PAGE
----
The arrival of a new Porsche 911 is always major news in the automotive world, not least because it signifies the continuation of a car that first appeared in 1963. Common to all is an unconventional rear-engined layout, excellent performance, and admirable practicality for a thoroughbred sports car. In this article we are going to look back at the history of Porsche’s most famous model. To find out more about the very latest 911, don’t miss our story about riding in a prototype Porsche 992.
Launched in 1963, the Porsche 911 spent its first decade being powered by an air-cooled flat-six engine that was upgraded over time as the desire for more power took hold. The earliest 911s used a 2.0-litre engine, while in later models it swelled to 2.2, 2.4 and eventually 2.7 litres. At the same time the model range grew from the base 911 to include the E, T, and S, as well as the legendary 2.7 RS of 1973. Plenty of racing models were offered during this period, such as the ST and the fabled R, as was a partially open-roofed 911, badged Targa.
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G-K SERIES 911 (1973-1989)
In late 1973 the 911 gained rubber impact bumpers to meet US low-speed impact regulations, marking the first major step in its design evolution. Engines included the 2.7 with electronic fuel injection, a 3.0-litre and latterly a 3.2. The G-Series cemented the Carrera name into the regular 911 lexicon (outside the RSs that used it before), while the Turbo, designated ‘930’, offered supercar levels of performance. During this period Porsche also released its first hypercar in the shape of the 959, which was a technological marvel complete with a pioneering four-wheel-drive system.
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The 964 was, according to Porsche, over 80 per cent new, yet still retained the proportions of the earliest 911s. There were big differences under the skin too, not least the introduction of a 959-inspired of four-wheel drive for the Carrera 4 model, which was sold alongside the rear-wheel-drive Carrera 2. Other additions to the range included another Turbo, a Targa and a Cabriolet, along with an RS that, with just under 260bhp, is now half as powerful as its modern day equivalent, the GT3 RS.
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As the last of the air-cooled 911s, the 993 marked the end of an era. Porsche bowed out by adding technology such as multi-link rear suspension to improve the handling, while the now familiar model line-up was more accomplished – and more powerful – than ever before. Due to the way it combines a classic interior with distinctive styling, that air-cooled engine and modern driving manners, the 993 has become hugely popular with those after vintage 911 thrills mixed with day-to-day usability.
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Arguably Porsche’s difficult ‘second album’, the 996 upset the air-cooled 911 purists with its switch to water-cooled engines, not to mention dramatic changes to the car’s interior and exterior styling. Controversial it might have been, but the 996 still set the template for the modern 911 as we know it, not to mention introduced us to the GT3 and its RS spin-off. A standard 996 Carrera is an incredibly enjoyable car to drive, and in second-generation form, with the neater headlights (as pictured above), it looks great, too.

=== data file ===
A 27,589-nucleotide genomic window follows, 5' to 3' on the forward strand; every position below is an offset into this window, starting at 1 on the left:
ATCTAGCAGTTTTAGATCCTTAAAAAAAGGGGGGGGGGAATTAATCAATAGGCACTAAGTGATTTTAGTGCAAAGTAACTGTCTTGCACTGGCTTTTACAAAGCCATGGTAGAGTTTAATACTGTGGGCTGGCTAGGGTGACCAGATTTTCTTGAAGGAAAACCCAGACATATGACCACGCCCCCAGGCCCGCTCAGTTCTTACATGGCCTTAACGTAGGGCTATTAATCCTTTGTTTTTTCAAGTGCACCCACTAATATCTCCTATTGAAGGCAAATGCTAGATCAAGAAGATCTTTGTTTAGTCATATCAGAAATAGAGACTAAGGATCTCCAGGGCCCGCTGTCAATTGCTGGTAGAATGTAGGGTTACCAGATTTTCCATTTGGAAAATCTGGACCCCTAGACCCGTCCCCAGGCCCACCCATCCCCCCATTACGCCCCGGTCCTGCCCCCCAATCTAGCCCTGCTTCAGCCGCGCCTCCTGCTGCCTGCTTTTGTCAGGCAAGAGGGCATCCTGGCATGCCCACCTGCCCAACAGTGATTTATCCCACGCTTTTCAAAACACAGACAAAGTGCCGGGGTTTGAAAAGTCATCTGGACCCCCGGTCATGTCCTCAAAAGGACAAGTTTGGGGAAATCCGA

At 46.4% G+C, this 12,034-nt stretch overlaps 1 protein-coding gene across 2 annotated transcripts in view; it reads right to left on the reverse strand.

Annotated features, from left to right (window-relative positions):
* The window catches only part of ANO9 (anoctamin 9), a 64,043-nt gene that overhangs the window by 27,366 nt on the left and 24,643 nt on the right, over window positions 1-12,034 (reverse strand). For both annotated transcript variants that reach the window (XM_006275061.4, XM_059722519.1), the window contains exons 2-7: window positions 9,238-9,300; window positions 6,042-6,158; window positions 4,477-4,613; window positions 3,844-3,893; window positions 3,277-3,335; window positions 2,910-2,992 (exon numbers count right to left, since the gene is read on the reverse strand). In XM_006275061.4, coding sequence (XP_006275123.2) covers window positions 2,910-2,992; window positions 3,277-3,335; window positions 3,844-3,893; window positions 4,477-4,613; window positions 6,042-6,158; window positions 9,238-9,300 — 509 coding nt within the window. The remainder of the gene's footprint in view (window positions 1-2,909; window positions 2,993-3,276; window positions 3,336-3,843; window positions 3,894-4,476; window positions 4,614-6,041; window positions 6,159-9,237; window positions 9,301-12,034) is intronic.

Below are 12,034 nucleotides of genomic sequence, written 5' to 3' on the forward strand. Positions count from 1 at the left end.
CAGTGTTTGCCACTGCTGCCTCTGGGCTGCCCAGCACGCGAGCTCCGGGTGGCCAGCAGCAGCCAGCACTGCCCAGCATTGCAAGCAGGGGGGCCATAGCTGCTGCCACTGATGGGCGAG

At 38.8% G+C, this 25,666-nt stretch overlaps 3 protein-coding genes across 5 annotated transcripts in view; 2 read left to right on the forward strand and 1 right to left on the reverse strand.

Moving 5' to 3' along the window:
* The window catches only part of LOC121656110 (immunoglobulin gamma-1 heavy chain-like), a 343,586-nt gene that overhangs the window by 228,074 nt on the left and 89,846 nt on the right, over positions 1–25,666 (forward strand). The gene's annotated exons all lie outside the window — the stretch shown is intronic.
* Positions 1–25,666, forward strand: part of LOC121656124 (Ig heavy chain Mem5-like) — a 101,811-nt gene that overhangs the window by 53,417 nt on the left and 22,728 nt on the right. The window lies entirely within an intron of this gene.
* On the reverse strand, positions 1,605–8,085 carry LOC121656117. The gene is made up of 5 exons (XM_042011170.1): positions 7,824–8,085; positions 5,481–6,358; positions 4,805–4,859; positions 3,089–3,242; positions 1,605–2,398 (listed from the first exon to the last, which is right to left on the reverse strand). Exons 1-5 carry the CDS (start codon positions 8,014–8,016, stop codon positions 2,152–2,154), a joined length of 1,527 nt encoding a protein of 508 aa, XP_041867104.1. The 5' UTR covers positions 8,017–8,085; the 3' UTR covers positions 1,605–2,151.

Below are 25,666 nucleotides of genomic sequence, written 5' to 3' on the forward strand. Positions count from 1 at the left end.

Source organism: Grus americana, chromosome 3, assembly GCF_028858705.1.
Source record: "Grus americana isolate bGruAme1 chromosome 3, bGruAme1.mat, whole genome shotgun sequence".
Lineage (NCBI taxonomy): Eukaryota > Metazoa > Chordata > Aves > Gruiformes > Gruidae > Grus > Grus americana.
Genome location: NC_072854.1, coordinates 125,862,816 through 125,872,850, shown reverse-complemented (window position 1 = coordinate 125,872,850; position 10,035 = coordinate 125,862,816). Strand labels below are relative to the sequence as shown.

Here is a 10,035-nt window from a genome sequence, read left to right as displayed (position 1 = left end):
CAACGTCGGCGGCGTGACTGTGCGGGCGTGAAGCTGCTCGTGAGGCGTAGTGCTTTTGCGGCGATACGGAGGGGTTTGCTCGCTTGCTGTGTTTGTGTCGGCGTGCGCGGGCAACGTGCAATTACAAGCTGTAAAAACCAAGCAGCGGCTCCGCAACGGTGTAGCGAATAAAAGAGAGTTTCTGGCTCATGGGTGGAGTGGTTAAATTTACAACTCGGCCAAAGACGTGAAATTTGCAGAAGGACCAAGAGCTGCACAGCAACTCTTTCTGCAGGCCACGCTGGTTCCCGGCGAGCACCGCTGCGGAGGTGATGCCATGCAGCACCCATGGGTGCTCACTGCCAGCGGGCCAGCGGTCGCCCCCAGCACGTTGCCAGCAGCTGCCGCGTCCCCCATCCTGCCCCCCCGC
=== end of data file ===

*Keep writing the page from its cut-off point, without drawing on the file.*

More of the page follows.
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The 997 replaced the 996’s unloved lines with those harking back to its 993 air-cooled relation. That instantly won it more fans, and the 997 is coveted by 911 enthusiasts as a result. Its enduring popularity isn’t just down to the looks. It is also, for example, the last 911 to use hydraulically assisted power steering, which allows for rich detail to flow through the wheel, while the rest of the drivetrain (engines ranged from 3.6 to 4.0 litres depending on model) is sublime. The 997 GT3 or GT3 RS with their screaming naturally aspirated engine and six-speed manual gearbox remains a high point in the 911’s rich history.
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The 911 is the outgoing 911, and a larger, more adept all-rounder than its predecessors, with sports and GT car genes mixing and – controversially at first – electronically assisted power steering. In launch form it had a naturally aspirated 3.8-litre flat-six, though a turbocharged 3.0-litre replaced that in its second-generation form as Porsche sought to reduce emissions. More than ever before, the 991 represents the 911 as a consummate all-rounder, with a breadth of ability that is is as staggering as the choice of models. For a highlight, don’t miss the outrageous 691bhp GT2 RS.
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992 (2019 and beyond)
The very latest version of the 911, known as the 992, made its world debut at the 2018 LA Auto Show. The most advanced 911 to date, the 992 will feature technology such as lane keeping assist while still, according to Porsche, performing the role of being a true driver’s car. it will also be the first generation of 911 to offer some kind of hybrid system, although Porsche is yet to confirm when this will appear. To find out more about the new 911, don’t miss our ride in one of Porsche’s prototype 992 test cars.
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